“There were six hundred names on that document.” Juan said. “And it was just one of several such lists of his victims. Isaza was given the maximum sentence. Eight years. If he lives, he’ll be out any day, just like the rest of them.”
Tears streaked Juan’s face. It was late, and there was nothing to say.
The next morning, we met Jenny for coffee on the waterfront, taking a table in the open sun, well away from the visitors and locals finishing up the last of their breakfasts. Jenny was cautious but confident. It wasn’t the first time she had told her story, and she had nothing more to fear. Besides, as she noted with a grin, she had cancer, and though it was in remission, she might not be long for this world. That God would afflict a young mother of just thirty-five with such an illness after all she had gone through was hardly just, she agreed, but it had, if anything, made her stronger.
Jenny Castañeda had lived in Puerto Triunfo all her life. Born in 1981, she had first known Pablo Escobar through the eyes of a little girl. Her fondest childhood memories were of Christmas, when Santa Claus arrived in Puerto Triunfo, not in a sled but in an enormous truck stacked high with presents. Dressed in their finest clothes, hundreds of children would patiently line up, aligned according to age in long queues that snaked around the plaza. Mothers carried infants. Toddlers teetered, hands clinging to the legs of older siblings. The oldest were twelve, the last year of childhood. Each knew the drill and happily played to the cameras recording the event. To ensure that no one snuck back into line to score a second gift, the children had their hands stamped with an indelible mark that, as Jenny recalled, nothing could erase.
“They were the most amazing presents, always perfect for every age, toys and games no one could afford, things no one in town even knew about. It was like magic. No one ever saw Pablo, just as no one ever sees Santa Claus, but we all knew it was him.”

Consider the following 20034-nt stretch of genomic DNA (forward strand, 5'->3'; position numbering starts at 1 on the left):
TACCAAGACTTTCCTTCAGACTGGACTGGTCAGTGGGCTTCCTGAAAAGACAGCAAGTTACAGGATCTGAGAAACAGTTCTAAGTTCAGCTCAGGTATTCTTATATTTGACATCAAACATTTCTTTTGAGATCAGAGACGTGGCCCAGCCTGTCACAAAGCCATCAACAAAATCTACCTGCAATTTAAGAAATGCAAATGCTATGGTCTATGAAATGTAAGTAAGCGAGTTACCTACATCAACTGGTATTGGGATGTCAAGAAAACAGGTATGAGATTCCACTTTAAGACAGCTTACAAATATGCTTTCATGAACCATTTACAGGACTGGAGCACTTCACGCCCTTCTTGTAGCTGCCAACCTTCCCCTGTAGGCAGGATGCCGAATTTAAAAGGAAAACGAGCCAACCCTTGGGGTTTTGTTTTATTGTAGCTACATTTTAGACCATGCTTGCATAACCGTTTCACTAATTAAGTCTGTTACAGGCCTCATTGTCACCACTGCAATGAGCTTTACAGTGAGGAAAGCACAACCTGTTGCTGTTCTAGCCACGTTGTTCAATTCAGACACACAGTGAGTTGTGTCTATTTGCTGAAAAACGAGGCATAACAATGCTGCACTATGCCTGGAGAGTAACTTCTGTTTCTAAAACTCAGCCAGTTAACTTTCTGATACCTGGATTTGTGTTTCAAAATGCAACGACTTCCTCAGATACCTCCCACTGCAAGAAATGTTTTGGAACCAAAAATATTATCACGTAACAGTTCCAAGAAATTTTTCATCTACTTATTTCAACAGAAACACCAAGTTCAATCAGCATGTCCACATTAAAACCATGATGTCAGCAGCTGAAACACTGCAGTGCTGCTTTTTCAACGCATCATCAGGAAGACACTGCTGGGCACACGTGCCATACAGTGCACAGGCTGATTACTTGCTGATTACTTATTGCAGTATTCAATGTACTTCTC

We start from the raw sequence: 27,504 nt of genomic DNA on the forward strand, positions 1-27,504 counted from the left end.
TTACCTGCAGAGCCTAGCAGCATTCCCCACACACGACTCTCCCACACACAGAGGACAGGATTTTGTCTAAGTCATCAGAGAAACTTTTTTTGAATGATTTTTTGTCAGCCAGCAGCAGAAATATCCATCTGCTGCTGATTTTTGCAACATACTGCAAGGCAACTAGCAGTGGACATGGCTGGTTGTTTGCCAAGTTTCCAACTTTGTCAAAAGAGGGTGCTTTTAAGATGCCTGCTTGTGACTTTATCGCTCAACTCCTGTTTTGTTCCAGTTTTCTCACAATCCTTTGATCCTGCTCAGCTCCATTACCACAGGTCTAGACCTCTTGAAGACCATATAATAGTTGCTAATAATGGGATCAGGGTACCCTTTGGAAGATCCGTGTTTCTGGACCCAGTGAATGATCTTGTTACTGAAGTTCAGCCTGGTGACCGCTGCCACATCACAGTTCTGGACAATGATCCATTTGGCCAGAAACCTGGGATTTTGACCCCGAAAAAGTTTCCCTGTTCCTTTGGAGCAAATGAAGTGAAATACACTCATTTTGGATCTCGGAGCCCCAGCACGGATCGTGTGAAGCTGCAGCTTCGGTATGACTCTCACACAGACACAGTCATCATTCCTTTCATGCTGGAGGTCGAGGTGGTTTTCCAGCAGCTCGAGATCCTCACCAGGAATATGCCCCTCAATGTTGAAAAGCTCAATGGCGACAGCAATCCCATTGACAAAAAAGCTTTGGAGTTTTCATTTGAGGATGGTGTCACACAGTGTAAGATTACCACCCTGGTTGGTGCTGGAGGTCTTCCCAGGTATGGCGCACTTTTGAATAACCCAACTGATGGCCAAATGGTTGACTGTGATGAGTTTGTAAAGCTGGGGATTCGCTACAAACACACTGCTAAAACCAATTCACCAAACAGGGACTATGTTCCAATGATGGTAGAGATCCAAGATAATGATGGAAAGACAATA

Paramilitary rules were simple: You behaved, or you died.
Jenny received a gift from Pablo Escobar every Christmas until she turned twelve, the year he was killed. By then, the paramilitary movement, which began in Puerto Boyacá, had crossed the Magdalena and taken firm control of Puerto Triunfo. The police had a token presence, but did nothing. Paramilitary rules were simple: You behaved, or you died. Anyone caught stealing, selling sex, taking drugs, or violating conservative traditions as defined by moral authorities such as Ramón Isaza Arango was killed. Jenny’s entire upbringing, through all her teenage years, was tainted by massacres, kidnappings, and murder. Friends and neighbors would disappear in the blink of an eye, slipping away, as her grandmother always said, from earth to heaven, without anyone in the community saying a thing.
There was a truck, Jenny recalled, that everyone knew. It would roll into town and stop in front of a shop, a private home, even the church. If it was not dropping off a body, it was carrying off a victim. Those kidnapped seldom returned. Most were taken by powerboat to an island in the Magdalena, where they were tortured and killed, their bodies dismembered and tossed into the river. As a young girl, Jenny knew what was going on. So did her grandfather, as did the entire town. But no one ever spoke about it. They just adapted, as if the truck in question were making ordinary deliveries, as if murder were merely another business. To this day, she can vividly recall her grandfather’s words, repeated verbatim every time the truck drove past their house on the plaza: “Let’s get in the house. Here we have not seen anything.”
But of course they had. Jenny was thirteen when she saw masked men drag a court official, a prosecutor, from his home. He resisted, and they knocked him senseless. He came to and screamed for help. No one did a thing. Dozens knew him well, and just stood nearby. The man ran. The local priest flung Jenny to the ground and covered her body as the murderers opened fire. The victim stumbled into the local bakery before falling over dead. The killers fled, leaving the body to be buried by the family, a small mercy. When Jenny told her grandfather what had happened, he quoted what had effectively become the town’s unofficial motto: “The less you ask, the more you live.”
From Magdalena: River of Dreams: A Story of Columbia by Wade Davis. Copyright © 2020. Published by Knopf Doubleday Publishing Group. All rights reserved. Used with permission.